But, more than this disquiet, the enquiry betrays a machine view of projects, when this is as far off the mark as one can get.

It is naturally possible to model and run a project using some machine like representations, but these are only the documentation of a community process and represent an abstraction required for the organisation of the more intense and responsive discourse and joint action. And, no, I'm not going 'touchy-feely' in using this language, but being fair dinkum. A project is done by a collection of people, in various contractual relationships moderated by a joint desire for (mutual?) success. It is this informed interaction that gets projects done. It is the work of, what I like to call, a 'community of intent'; characterised by communication to find resolution and progress.

This has attracted various terms over the years, but I find the thinking that Hal Macomber used in his Reforming Project Management blog, and that David Ing at Coevolving Innovations refers to to be on the right track.

Just think about a project you've been involved in (I mean a serious project, not the kiddie stuff that recruitment agencies sometimes refer to): if it is anything like one's I've worked on, it is run by lots of meetings and less structured conversations, a zillion e-mails and phone calls, and a high degree of flux; sometimes at a frenetic pace. All this is done in the light of the theme expressed in the formal documents and representations; which, in a well organised project, will be updated continuously and in the light of the outcomes sought and risks met and dealt with.

In many ways this is like the work of general management (see Henry Minzberg's various writings on what a manager really does); its artifacts are similarly uninformative about the work: cash flow statements, production schedules and balance sheets; but few people mistake these for the business.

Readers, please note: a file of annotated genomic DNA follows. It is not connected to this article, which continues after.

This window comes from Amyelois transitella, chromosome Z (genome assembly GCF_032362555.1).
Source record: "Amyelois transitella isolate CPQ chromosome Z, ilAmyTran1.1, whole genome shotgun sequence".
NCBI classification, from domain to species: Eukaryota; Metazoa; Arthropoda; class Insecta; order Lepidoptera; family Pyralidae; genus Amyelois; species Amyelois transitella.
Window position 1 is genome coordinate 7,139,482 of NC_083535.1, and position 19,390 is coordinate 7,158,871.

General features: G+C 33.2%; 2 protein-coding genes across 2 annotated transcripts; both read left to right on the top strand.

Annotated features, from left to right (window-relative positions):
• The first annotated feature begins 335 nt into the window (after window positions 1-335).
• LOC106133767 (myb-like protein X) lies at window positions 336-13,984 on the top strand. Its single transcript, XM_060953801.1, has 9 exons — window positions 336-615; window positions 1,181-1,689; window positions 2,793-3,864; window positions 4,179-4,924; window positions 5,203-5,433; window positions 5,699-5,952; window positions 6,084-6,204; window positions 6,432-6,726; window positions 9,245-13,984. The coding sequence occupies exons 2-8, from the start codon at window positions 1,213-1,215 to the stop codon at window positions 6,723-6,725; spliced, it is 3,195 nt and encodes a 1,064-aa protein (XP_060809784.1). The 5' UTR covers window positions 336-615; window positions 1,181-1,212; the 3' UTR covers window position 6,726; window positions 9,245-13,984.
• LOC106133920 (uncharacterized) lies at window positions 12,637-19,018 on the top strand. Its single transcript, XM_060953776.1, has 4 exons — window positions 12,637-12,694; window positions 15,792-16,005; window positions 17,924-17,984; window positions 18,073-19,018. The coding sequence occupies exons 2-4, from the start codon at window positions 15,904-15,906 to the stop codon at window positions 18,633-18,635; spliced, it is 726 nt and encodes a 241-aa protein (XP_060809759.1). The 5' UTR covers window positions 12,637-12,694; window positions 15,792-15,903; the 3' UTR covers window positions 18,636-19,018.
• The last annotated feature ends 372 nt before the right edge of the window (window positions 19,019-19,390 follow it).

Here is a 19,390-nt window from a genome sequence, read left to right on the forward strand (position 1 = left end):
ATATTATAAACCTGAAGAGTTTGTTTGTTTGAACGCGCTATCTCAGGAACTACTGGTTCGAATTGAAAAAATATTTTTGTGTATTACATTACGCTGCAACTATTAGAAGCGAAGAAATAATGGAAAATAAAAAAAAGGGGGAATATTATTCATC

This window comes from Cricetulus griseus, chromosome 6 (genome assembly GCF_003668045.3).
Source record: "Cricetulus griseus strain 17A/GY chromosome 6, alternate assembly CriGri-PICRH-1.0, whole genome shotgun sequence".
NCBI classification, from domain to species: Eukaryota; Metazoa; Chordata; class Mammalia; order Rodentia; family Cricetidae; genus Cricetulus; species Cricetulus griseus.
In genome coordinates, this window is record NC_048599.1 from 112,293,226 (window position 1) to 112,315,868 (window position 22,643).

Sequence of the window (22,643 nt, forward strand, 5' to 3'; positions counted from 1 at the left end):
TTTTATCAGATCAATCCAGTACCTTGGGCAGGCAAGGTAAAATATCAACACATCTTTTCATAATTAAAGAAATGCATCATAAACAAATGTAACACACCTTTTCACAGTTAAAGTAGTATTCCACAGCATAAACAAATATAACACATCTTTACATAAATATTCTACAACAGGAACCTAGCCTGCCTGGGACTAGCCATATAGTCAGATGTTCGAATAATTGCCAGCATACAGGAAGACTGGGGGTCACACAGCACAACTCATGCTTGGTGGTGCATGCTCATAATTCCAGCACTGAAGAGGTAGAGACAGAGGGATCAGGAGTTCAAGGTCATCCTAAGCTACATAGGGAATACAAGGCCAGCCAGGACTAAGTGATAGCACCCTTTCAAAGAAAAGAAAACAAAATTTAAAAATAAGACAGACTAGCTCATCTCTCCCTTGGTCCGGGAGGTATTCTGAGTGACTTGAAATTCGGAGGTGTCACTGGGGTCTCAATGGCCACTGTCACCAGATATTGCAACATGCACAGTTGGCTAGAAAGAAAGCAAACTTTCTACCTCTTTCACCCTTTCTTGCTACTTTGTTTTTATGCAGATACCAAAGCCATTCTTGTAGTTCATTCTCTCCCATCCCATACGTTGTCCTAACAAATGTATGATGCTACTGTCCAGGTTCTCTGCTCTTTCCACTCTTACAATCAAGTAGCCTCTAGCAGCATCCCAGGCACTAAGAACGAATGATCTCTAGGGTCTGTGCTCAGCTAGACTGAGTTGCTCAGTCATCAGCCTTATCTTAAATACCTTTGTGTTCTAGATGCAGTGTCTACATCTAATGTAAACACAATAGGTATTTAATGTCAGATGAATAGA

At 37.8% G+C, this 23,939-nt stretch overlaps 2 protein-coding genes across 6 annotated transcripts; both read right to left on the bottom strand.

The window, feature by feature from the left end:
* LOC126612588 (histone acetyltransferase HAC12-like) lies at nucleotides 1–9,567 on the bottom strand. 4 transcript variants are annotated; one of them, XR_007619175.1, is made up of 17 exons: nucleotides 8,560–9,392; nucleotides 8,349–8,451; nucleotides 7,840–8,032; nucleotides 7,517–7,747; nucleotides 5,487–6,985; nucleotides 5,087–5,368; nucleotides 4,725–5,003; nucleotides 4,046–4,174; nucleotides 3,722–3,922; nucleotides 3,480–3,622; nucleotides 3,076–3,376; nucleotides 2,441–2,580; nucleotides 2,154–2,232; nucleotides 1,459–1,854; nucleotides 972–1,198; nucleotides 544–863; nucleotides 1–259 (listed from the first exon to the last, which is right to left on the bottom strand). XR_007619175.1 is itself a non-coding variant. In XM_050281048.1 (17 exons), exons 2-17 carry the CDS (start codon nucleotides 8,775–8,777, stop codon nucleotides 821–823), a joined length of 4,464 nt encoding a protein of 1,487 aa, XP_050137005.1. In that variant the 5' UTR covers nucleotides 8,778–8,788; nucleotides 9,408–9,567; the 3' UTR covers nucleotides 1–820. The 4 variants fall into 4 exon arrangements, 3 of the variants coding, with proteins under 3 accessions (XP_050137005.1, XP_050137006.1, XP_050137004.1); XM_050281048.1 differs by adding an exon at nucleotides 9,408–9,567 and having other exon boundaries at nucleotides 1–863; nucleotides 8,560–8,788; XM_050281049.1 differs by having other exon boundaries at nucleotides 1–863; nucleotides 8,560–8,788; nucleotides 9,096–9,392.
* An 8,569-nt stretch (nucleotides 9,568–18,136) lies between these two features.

Jon gets down to the to-do list and hangs his hat on it. Well of course. Day in day out, its a simple list of what you need to do, or what the project needs to achieve that lubricates activity. In construction this is the 'look ahead program' (a similar concept is commercialised in the Last Planner method): the next two or three weeks' rolling schedule done in great detail to co-ordinate interfaces between work packages and project events.

In my experience a project is produced by the complex information flow between participants, organised, themed and paced by a set of artifacts that recognise the limits of information and contraints of risk properly quantified and expressed.

If you want to talk to upper management about a project, you've got to use risk talk and not let them get locked in to a too neat gantt chart that over-simpifies reality and ultimately mis-informs them. As Glen Alleman insists, quoting Tim Lister: risk management is how grown ups manage projects.